A blended learning approach for study days mdh thinktank
A blended learning approach forstudy days:Enhancing the learning experienceMr James Little (Learning Technologist)
Background• Administering intra-muscular injections:Updating staff on IM injection technique, appropriate equipment, patientpreparation, pre- and post-assessment, and infection control issues.• One full study day• Variable delivery locations• Repeated many times a year• Resource intensive• Combination of theoretical knowledge and practical skills
General Considerations „External‟ pressures Pedagogical • Allow more effective • Allow student-led use of time learning • Allow more study days vs. • Self-identification of to be run learning needs• External pressures can be used as an opportunity to reconsider current educational methods/pedgagogy• Any changes should be appropriate, pedagogically sound and advantage (or at least not disadvantage) the student experience.
Rationale for blended learningExternal Pressures• Staff time commitments reduced once online learning created• Allows more study days to run• Enables students to attend more easily (half day vs. full day of leave from work)
Rationale for blended learningPedagogicalStudy day split into:Theoretical knowledge Practical skills• Online self-directed learning • Classroom based tutor-led• Work through learning at their • More effective use of the own pace time as already prepared• Test their own working knowledge prior to attendance• Self-identify further learning needs.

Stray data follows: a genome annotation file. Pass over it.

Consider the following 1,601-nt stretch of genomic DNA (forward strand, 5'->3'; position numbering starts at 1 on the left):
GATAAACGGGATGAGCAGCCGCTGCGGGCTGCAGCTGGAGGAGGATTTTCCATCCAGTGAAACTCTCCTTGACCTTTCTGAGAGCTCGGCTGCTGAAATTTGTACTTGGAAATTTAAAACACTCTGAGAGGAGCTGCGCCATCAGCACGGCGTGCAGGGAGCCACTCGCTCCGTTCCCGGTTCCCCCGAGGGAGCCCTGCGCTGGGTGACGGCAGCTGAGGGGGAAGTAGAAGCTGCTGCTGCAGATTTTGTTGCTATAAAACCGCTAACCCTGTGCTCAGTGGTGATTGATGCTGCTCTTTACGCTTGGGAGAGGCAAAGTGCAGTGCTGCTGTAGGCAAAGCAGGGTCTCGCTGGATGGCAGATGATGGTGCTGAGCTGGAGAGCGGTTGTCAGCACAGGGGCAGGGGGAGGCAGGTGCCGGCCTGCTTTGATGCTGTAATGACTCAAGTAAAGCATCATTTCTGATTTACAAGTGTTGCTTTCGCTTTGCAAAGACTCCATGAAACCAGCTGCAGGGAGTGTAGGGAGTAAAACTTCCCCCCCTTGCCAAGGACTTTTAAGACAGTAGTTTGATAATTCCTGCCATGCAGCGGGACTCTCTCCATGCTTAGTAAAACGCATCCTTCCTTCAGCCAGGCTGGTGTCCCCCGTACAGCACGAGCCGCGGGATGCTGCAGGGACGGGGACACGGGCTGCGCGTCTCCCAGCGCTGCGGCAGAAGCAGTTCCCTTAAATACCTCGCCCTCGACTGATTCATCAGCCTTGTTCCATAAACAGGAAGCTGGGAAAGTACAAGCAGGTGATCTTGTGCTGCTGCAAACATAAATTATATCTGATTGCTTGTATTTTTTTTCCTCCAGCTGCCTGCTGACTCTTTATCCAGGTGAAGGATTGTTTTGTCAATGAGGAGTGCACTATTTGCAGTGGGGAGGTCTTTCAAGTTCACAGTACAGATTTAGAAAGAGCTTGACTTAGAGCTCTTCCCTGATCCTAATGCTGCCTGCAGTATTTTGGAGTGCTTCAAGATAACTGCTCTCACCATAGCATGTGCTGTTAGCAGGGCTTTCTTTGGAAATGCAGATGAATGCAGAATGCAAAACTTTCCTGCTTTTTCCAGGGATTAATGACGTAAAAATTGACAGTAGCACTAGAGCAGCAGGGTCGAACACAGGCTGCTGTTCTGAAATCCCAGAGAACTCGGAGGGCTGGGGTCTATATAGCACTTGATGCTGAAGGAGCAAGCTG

Creating blended learningPedagogical• Study resources already written• Re-evaluated for online learning • Course Notes • MCQs (self-test) • Links to further reading • Specific break-up of topic areas
Creating blended learningTechnical• Created in MOODLE• Lots of options/future flexibility• Students self-enrol to access, bypassing central registrations issues
Student FeedbackJanuary - May 2011, 251 students Much needed update/refresher provided in a relaxed and supportive atmosphere. Further reading could be easily accessed via online course. Evidence-based content, linking theory to practice. Online component was excellent preparation for classroom session. Information on how to give IM injections in different sites seen as extremely valuable. Content of study days was relevant to students‟ current practice and increased their confidence in performing IM injections.
Summary• It is possible to respond to a „changing environment‟ and deliver an improvement to the student experience• Pedagogical considerations need to be central, if not the main driver of change• External pressures can be used as an opportunity to rejuvenate currently in-place educational methods/pedagogy
Summary• It is possible to “do more with less”. After an initial investment of time to create the online component tutor-led teaching time has been reduced by half. BUT: • This is not at the expense of the overall amount of learning being reduced. • On longer courses and tutor-led online activity this may not be the case • Freed-up time could either be used for further enriching teaching or organisational needs• Most importantly, the student experience and outcomes have been improved
The future…• Re-appraising all existing study days within department• Need ability to be flexible • Delivery • Technology choices (non-standard student access to MOLE?)